Too much of a good thing?

We have been overtaken by grass!  The first cut haying gave us a phenomenal yield — 201 bales from our north field.  But it was 3 days and long hours of work for Bob and John Lafayette’s crew. 

Our pregnant cows are doing their best to graze down the paddock just north of all those stacked bales.   They are hanging around the barn so we can keep an eye on them as their due dates approach and so they can enjoy the shade in the heat of the day.  Meanwhile, the main herd is in the south field doing their best to level the grass.  They eat.  They trample.  It’s all good!  But the grass is so tall that we cannot roll the tumble wheels.  The polywire is suspended too low to clear the seed heads of the grass.   So every time we want to give the herd more grass, we have to pick up each tumble wheel and carry it over our head to its new location.  This has never happened before.  And it sure looks silly.  But too much grass sure beats too little.  Every year the challenges are so different.

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Swashbuckling Granny

The day before my birthday, I saw a large package on my doorstep.

Well, sever me timbers!  A battery powered chain saw just showed up on my door step.  Thanks so much, Shel.  That is exactly the brand I had been looking at, and it was well rated by consumer reports.

I immediately made plans for an exciting day:

Tomorrow, the birthday girl will be:
  • using her bale unroller to lay some hay down the hill for the cattle,
  • spreading bedding hay around the barn, so the cattle will have a fluffy spot to park their butts
  • and learning how to cut up the tree that fell down on the fence in a heavy wind storm.

The Birthday Report:

bedding hay spread in barn

Those lucky cattle. A comfy place to lie down when it’s cold outside.

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Close ups with this year’s calves

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Thanks to Maddie Dawson, we now have some portraits of our calves to share with our supporters.  Maddie described the herd as “very relaxed, happy and healthy!”  It you want to observe the cows and calves in person, they are … Continue reading

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Fourth of July Parade

South Hero celebrates independence day with a parade down South Street. This year’s theme was “essential workers”, so our Farmers’ Market needed to be represented! Our farmers worked hard last year to produce food for the community and sell it at the market. Here’s Joan driving our farm van with the farmers’ market’s banner. On one side of the van, we display the vendors logos; and on the other side, we thank our community sponsors! [photo credits: Bob Fireovid, Rob Swanson and Liz Monley]

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First Cut – incredible yield

It’s hard to believe that in just one day we mowed, raked and baled 188 large round bales of hay, with 160 bales coming from our south field. In short, the first photo on the left turned into the two photos on the right. Look how high the grass is in the first photo! Now it looks like a golf course, so green, so smooth, so beautiful. Thanks to all our help – Fred Bartle mowing and moving bales, Holden & Brad Goulet raking, John Lafayette baling.

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Kicking up our heels over grass!

Turn out day!!!! Finally, the green stuff on the other side of the fence is accessible. Bob and Joan lead the cattle down a lane to the open field where they will begin the grazing season. As they go through the “gate” to the field, they may casually stroll in, charge in, or even throw in a little kick or jump. Then we just listen for the “rip/tear” of the cattle shearing off the grass to gorge themselves. We wonder whether the cattle appreciate the view of Lake Champlain, as we do.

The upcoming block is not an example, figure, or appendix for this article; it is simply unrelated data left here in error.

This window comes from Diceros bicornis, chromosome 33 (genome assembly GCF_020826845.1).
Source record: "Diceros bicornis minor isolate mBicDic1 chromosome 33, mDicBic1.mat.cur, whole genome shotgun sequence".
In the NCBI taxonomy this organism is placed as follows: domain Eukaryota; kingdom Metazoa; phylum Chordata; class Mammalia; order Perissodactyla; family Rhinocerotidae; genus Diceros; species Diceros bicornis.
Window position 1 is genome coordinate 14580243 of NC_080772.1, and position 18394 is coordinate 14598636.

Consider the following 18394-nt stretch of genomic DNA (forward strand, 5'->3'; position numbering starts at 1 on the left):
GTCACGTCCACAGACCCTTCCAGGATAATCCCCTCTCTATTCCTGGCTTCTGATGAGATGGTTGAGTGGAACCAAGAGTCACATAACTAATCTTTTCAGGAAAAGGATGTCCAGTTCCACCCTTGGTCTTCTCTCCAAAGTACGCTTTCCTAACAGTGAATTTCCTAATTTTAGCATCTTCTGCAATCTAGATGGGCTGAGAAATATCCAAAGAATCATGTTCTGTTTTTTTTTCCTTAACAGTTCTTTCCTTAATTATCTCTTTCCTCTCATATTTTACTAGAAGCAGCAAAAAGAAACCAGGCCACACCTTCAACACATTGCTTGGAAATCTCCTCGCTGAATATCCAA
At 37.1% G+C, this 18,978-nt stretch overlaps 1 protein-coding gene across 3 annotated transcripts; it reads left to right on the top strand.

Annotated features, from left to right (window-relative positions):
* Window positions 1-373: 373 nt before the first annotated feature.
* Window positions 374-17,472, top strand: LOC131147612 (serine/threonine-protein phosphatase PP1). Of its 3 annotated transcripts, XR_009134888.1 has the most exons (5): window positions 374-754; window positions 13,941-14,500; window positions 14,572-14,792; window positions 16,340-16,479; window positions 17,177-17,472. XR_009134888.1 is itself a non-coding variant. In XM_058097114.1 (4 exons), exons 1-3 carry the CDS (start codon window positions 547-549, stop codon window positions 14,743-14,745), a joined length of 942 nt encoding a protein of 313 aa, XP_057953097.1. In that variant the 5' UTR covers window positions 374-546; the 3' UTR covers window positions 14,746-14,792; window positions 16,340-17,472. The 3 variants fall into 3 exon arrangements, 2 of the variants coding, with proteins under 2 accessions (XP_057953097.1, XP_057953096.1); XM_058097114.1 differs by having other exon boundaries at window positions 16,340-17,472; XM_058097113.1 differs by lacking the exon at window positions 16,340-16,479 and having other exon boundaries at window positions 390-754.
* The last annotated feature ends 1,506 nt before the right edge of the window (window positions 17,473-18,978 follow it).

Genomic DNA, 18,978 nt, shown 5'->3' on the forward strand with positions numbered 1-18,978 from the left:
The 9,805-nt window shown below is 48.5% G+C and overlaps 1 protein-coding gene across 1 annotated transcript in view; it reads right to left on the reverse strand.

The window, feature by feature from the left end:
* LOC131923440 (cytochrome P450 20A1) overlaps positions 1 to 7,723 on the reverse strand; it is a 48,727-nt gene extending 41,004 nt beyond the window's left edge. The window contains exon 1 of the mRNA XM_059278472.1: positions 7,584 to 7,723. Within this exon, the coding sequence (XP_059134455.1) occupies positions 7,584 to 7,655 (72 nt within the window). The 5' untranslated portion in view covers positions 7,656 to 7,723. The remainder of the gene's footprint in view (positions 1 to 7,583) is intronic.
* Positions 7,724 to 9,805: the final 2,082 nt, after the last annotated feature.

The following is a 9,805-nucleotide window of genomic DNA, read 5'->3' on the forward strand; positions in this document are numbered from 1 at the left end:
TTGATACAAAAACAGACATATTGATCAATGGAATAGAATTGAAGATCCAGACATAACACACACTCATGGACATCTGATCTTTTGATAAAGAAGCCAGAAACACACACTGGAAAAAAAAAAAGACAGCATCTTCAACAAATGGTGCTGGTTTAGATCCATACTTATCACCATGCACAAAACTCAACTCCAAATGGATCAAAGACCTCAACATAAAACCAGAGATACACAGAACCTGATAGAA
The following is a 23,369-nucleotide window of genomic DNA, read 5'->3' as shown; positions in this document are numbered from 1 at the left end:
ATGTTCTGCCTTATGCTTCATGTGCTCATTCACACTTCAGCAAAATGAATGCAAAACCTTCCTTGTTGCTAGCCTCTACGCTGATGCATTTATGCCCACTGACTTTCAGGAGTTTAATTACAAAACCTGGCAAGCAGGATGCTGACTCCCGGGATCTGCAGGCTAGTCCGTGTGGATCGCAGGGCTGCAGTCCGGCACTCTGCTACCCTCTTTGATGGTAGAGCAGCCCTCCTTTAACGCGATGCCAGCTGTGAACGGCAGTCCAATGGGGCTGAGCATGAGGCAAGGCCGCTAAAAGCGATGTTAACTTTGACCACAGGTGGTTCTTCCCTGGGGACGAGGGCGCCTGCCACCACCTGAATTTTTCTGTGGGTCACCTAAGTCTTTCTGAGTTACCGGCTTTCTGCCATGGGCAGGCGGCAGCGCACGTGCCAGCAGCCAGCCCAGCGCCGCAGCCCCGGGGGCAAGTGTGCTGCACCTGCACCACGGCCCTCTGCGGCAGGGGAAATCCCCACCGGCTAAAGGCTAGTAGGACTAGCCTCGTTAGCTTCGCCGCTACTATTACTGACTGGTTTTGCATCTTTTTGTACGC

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Winter Bale Grazing

So what is “bale grazing”? It’s a practice of feeding out bales of hay on the frozen fields where the manure and hay leftovers will be welcome soil amendments in the spring. We do this only when the ground is frozen, to avoid soil compaction. The metal ring around the bale is to prevent the cattle from using it as bedding. January 5 was the start of this winter practice for us here in South Hero.

Calling the cattle to eat the bales of hay.

Our herd eating four bales of hay on our frozen pasture.

The next day, we check up on them.

During the winter bale grazing, we feed on alternate days. But of course, we check up on the cattle daily, as well as making sure their frost-free stock tanks in the hoop barn are working properly.

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Interview of Bob by a nutritionist

We hope you enjoy this podcast by Dr. Suzy Wilson of Cedarwood Natural Health Center in South Burlington. In it, she interviews Bob about organic farming.

Suzy is a chiropractic physician and clinical nutritionist; and her podcast series, “Next Seven,” is named for the criterion used by Native Americans to choose between alternatives when making communal decisions. They aspired to take the path that would provide the most benefit over seven generations.
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To Know Love, Go to the Water

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While viewing this photo, listen to Kate Eggleston’s song GO TO THE WATER (at Enjoy!

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Helping Grandma

What a gift and a joy when grandchildren come to the farm to help. At 14, Cole is a big help — driving us around, refilling the mineral feeder with more salt and kelp, setting up fencing and water tanks. Cole yearns to interact with the cattle. Slowly, he builds their trust and is thrilled when they allow him to touch them. The chickens are more accessible;-)

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